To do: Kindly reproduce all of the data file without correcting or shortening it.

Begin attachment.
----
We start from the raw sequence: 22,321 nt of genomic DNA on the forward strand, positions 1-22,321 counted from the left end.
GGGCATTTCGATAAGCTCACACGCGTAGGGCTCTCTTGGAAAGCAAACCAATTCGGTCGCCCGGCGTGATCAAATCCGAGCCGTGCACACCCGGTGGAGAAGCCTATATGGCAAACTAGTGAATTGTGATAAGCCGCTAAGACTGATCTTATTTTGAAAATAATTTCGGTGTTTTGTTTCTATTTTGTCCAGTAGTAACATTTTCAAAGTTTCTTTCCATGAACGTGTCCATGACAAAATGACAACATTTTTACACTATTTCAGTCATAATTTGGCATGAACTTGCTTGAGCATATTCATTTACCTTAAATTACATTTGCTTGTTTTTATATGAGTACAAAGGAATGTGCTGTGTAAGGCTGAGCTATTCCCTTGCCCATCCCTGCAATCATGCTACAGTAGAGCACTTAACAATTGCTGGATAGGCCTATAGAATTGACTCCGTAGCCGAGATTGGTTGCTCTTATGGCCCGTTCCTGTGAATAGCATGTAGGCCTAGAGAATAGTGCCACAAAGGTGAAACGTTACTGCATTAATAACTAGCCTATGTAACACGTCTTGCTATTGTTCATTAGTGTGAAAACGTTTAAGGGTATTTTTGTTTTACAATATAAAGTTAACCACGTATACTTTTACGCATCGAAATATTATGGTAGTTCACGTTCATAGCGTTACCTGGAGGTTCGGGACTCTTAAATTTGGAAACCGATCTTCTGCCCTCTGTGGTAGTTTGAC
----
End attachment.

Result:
We start from the raw sequence: 22,321 nt of genomic DNA on the forward strand, positions 1-22,321 counted from the left end.
GGGCATTTCGATAAGCTCACACGCGTAGGGCTCTCTTGGAAAGCAAACCAATTCGGTCGCCCGGCGTGATCAAATCCGAGCCGTGCACACCCGGTGGAGAAGCCTATATGGCAAACTAGTGAATTGTGATAAGCCGCTAAGACTGATCTTATTTTGAAAATAATTTCGGTGTTTTGTTTCTATTTTGTCCAGTAGTAACATTTTCAAAGTTTCTTTCCATGAACGTGTCCATGACAAAATGACAACATTTTTACACTATTTCAGTCATAATTTGGCATGAACTTGCTTGAGCATATTCATTTACCTTAAATTACATTTGCTTGTTTTTATATGAGTACAAAGGAATGTGCTGTGTAAGGCTGAGCTATTCCCTTGCCCATCCCTGCAATCATGCTACAGTAGAGCACTTAACAATTGCTGGATAGGCCTATAGAATTGACTCCGTAGCCGAGATTGGTTGCTCTTATGGCCCGTTCCTGTGAATAGCATGTAGGCCTAGAGAATAGTGCCACAAAGGTGAAACGTTACTGCATTAATAACTAGCCTATGTAACACGTCTTGCTATTGTTCATTAGTGTGAAAACGTTTAAGGGTATTTTTGTTTTACAATATAAAGTTAACCACGTATACTTTTACGCATCGAAATATTATGGTAGTTCACGTTCATAGCGTTACCTGGAGGTTCGGGACTCTTAAATTTGGAAACCGATCTTCTGCCCTCTGTGGTAGTTTGAC